Recently the temperature reached 60 degrees, so I headed outside and checked some of my nest boxes. I really didn’t expect to find any active nests just yet, but thought some bluebirds, chickadees or Carolina wrens might have begun gathering nesting material.
No such luck, but in another week nesting will surely have begun.
The contents of one box, however, quickened my pulse. Located on the edge of a woodlot, finely chewed plant material surrounded by an envelope of large intact leaves jammed the box. I gently poked the nest until I saw some movement. Suddenly two big black eyes stared back at me. It was a flying squirrel. After we checked each other out for a few seconds, she jumped from the box and sailed to the base of a nearby tree. She instantly scurried to the far side of the trunk to stay out of sight.
We played hide-and-seek while I tried to get a better look at her. But each time I peeked around the trunk, she managed to keep the trunk between her and me. Finally, after several minutes, she leapt onto a larger tree trunk, and I got a chance to admire her.
Back at the box, I found four naked and helpless pups. I estimated them to be three or four days old. Given the flying squirrel’s 40-day gestation period, this female had bred in early to mid February.
At about four weeks of age, the pups will be fully furred. At seven weeks, they will be adult-sized — ten inches long including a flat four-inch tail and about three ounces — and ready to leave the nest. The first brood stays with mom until she bears a second litter in July or August.
Seldom seen squirrels
Southern flying squirrels (Glaucomys volans) inhabit most deciduous and mixed deciduous/coniferous woods east of the Great Plains and are quite common. If a woodlot has oaks, beeches, hickories, and/or walnut trees, it is sure to have flying squirrels.
Because flying squirrels are strictly nocturnal, they’re seldom seen. An evening in any woodlot, especially one dominated by nut trees, is one way to remedy this. You might hear the sound of teeth gnawing nuts overhead. Or perhaps you’ll catch flashes of white gliding from tree to tree. This is best done on a moonlit night.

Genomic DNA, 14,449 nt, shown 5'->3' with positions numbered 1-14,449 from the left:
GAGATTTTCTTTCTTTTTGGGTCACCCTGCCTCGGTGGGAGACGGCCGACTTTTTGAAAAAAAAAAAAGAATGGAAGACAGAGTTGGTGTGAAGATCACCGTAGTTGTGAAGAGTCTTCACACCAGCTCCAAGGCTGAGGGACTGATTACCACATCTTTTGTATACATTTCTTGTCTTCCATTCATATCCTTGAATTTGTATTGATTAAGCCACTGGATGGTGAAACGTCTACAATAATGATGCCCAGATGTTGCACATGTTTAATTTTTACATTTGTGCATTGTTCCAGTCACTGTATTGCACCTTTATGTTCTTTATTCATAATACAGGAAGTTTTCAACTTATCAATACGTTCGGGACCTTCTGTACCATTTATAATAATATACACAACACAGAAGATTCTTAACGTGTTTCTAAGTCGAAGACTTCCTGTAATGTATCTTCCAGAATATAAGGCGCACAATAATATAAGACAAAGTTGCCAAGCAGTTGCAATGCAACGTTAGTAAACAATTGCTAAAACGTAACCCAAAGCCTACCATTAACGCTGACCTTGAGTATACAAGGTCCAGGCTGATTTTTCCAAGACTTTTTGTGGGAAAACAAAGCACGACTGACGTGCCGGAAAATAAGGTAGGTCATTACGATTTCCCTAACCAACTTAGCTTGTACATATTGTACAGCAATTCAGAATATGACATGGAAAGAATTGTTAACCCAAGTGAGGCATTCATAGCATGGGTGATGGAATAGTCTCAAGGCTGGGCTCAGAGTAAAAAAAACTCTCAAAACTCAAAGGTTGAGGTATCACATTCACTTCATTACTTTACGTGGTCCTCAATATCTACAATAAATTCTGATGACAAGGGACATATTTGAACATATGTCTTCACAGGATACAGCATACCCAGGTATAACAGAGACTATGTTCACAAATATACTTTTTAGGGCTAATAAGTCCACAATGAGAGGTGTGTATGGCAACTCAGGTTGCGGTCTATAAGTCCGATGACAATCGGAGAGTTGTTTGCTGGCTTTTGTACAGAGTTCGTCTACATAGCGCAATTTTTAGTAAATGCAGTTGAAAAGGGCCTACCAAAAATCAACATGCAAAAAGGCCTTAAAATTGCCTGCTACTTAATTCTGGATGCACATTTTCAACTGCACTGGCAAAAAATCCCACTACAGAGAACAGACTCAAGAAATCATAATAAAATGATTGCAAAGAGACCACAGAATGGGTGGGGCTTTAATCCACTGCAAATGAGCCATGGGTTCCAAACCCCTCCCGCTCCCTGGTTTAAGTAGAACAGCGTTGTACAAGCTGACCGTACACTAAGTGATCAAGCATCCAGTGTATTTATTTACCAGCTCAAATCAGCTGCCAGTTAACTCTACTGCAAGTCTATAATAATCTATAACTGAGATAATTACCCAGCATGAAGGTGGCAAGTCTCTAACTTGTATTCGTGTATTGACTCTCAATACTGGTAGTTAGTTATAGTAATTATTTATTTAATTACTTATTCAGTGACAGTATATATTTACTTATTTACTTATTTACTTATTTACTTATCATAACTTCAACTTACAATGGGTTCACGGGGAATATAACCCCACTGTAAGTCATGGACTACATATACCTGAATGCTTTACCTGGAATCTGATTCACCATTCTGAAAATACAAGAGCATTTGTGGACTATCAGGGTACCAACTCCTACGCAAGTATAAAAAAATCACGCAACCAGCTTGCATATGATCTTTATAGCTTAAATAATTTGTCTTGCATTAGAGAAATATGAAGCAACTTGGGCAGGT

As a flying squirrel twists and turns through the forest’s obstacle course of outstretched branches, its white belly stands out in the moonlight. When it lands, note how it disappears to the back of the tree, a habit that no doubt pays off when it crosses paths with a hungry owl.
A flying squirrel’s diet is as varied as the seasons. In February, a flying squirrel might take peanuts, corn, or sunflower seeds from a bird feeder, eat swollen buds, or slice into the bark of a sugar maple and lap up the sap that flows. In May, it switches to insects and occasionally raids bird nests for a meal of fresh eggs or nestlings. In August, mushrooms, fruits, berries, and mice are abundant and irresistible. And in October, flying squirrels gather and store bushels of acorns, beechnuts, walnuts, and hickory nuts to get them through the coming winter.
Fairy diddles, as flying squirrels are sometimes called, eat whatever the forest provides. (In some parts, red squirrels are also called fairy diddles.)
By day, flying squirrels sleep in den trees or nest boxes, often in groups of four to 12 individuals during the winter. Flying squirrels do not hibernate; they huddle together in small groups to stay warm.
One final note: flying squirrels do not fly. They glide. Courtesy of a flap of skin that runs from wrist to ankle on each side of the body, they sail from tree to tree.Upon takeoff, this skin balloons and permits a controlled glide. The flat tail serves as a rudder to guide the “flight.” Most flights are short, 30 to 40 feet, but biologists have observed trips as long as 300 feet.
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